Jennifer Aniston encourages fans to donate to late Friends costar Matthew Perry’s charity foundation: ‘He would have been grateful for the love’

Jennifer Aniston sweetly encouraged her fans to donate to her late Friends costar Matthew Perry‘s charity foundation, which was founded in his honor to help

others struggling with addiction.

On Tuesday, the 54-year-old actress shared an image of Perry, who was tragically found dead in a hot tub at his Los Angeles home on October 28, alongside an

inspirational quote.

Next to a picture of the Canadian actor smiling as he ran his fingers through his hair was a quote of his, which read: ‘Addiction is far to powerful for anyone to defeat alone. But together, one day at a time, we can beat it down.’

‘Please join me and Matty’s family in supporting his foundation – which is working to help those suffering with addiction,’ the Golden Globe winner urged her more than 45 million Instagram followers.

She continued: ‘He would have been grateful for the love.’

On Monday, Perry’s stepfather, Keith Morrison, also asked his followers to donate to the Matthew Perry Foundation in a heartfelt post.

‘This is not the sort of thing I commonly do, this pitch. But this year is different,’ he wrote. ‘Do what you can; he would have been grateful.’

The late actor’s loved ones established the Matthew Perry Foundation just days after his death in late October at age 54.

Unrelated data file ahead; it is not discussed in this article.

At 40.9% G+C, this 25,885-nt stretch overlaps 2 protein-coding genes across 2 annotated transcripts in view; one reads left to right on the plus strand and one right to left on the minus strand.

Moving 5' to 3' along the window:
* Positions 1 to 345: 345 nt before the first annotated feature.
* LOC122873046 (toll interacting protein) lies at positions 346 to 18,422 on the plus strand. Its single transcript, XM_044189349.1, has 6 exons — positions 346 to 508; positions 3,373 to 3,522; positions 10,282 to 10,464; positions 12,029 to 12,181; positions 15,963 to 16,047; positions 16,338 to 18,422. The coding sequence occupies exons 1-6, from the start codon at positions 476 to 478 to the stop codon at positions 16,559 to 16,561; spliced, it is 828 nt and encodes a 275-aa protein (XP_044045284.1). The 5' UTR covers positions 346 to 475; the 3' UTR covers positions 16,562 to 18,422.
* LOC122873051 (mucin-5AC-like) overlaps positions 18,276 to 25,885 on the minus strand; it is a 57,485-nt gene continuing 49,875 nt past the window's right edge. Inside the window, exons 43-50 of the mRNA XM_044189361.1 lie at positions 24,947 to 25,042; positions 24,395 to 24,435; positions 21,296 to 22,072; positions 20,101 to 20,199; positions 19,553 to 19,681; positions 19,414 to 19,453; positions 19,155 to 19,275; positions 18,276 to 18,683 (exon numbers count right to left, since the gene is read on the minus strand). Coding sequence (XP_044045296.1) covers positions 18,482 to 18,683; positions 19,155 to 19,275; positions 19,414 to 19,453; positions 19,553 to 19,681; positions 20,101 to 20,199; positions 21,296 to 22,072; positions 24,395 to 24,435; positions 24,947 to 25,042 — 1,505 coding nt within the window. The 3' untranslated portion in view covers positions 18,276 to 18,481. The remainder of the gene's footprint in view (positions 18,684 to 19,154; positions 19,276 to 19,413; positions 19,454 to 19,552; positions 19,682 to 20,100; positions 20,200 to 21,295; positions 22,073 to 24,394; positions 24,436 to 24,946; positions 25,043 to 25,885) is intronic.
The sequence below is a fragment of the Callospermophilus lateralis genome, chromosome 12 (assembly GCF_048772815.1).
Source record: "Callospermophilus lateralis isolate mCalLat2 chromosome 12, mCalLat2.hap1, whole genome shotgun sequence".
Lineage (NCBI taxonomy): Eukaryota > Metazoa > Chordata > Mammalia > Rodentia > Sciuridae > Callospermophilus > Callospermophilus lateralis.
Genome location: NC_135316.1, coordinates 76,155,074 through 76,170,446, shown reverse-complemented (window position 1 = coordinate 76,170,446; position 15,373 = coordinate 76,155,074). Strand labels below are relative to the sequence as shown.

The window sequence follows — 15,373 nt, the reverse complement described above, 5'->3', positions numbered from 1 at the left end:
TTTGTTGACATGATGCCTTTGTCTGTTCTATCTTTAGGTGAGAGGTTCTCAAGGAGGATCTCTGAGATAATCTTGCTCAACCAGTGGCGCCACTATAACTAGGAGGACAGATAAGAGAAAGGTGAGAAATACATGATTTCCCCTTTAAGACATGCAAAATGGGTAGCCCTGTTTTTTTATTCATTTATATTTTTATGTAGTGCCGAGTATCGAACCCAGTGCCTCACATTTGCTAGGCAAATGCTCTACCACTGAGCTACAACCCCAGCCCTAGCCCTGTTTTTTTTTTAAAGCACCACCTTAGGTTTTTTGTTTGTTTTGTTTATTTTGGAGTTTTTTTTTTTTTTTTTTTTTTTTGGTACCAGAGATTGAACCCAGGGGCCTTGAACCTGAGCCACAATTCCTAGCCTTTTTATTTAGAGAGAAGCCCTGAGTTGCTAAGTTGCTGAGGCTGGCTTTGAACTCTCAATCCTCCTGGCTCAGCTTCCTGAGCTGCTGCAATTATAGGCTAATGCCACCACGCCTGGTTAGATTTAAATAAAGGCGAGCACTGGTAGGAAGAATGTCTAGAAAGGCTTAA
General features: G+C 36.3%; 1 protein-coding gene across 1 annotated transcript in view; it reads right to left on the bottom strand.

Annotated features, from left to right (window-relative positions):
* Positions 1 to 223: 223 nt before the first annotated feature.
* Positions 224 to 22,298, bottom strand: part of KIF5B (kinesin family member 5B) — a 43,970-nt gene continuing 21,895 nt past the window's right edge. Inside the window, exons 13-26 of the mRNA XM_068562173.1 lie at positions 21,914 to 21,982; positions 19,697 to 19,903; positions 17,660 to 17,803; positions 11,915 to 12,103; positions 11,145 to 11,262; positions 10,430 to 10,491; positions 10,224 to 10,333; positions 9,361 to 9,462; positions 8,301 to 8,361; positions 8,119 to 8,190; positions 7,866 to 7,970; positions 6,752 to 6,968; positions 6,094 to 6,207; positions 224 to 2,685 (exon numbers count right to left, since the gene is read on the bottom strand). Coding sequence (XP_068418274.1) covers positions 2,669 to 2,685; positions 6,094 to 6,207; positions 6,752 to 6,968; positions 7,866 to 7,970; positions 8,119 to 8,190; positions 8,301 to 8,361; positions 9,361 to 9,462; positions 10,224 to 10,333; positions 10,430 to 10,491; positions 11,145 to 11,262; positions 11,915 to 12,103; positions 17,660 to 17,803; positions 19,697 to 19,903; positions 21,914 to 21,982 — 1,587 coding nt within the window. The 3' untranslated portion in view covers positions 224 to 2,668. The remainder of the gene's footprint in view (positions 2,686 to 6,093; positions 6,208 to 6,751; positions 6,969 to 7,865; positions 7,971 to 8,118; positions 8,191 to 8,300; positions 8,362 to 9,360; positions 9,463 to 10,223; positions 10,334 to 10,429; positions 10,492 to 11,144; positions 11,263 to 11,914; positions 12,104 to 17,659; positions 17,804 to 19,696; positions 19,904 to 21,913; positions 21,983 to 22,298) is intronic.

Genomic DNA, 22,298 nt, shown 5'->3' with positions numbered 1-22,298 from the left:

The purpose of the charity is to help others suffering from addiction, by ‘identifying addiction as a disease, addressing the complex of stigmas that prevents individuals from seeking and accessing care, and fiercely advocating for better and more equitable treatment.’

In a statement to People, the Friends star’s family explained: ‘It is important to us, as a family, to honor Matthew’s legacy.

‘The potential that the Matthew Perry Foundation has to help those suffering from this disease is something we are proud to bring to the world.’

The website features a black and white photo of the late actor with a statement he made about his legacy.

‘When I die, I don’t want “Friends” to be the first thing that’s mentioned – I want helping others to be the first thing that’s mentioned. And I’m going to live the rest of my life proving that.

‘Addiction is far too powerful for anyone to defeat alone. But together, one day at a time, we can beat it down.’

In his memoir, Friends, Lovers and the Big Terrible Thing, Perry wrote he had attended 6,000 Alcoholics Anonymous meetings and entered rehab 15 times.

After being honored by the treatment center Phoenix House in 2015, Perry told The Hollywood Reporter, ‘You can’t have a drug problem for 30 years and then expect to have it be solved in 28 days,’ referring to the length of time most insurance companies in the US will cover for substance abuse treatment.

Actor and friend Hank Azaria credited the funnyman with accompanying him to his first Alcoholics Anonymous meeting.

‘I’m a sober guy for 17 years, and I wanna say that, the night I went into AA, Matthew brought me in,’ he wrote on social media.

‘The whole first year I was sober, we went to meetings together,’ The Simpsons actor   said.

‘He was so caring and giving and wise. And he totally helped me get sober. And I really wish he could’ve, you know, found the – found it in himself to stay with the sober life more consistently.’

Although he never met Perry, comedian John Mulaney, who chronicled his own addiction struggle in his Netflix show Baby J, said he was affected by his death.

‘Addiction is just a disaster,’ he told Variety.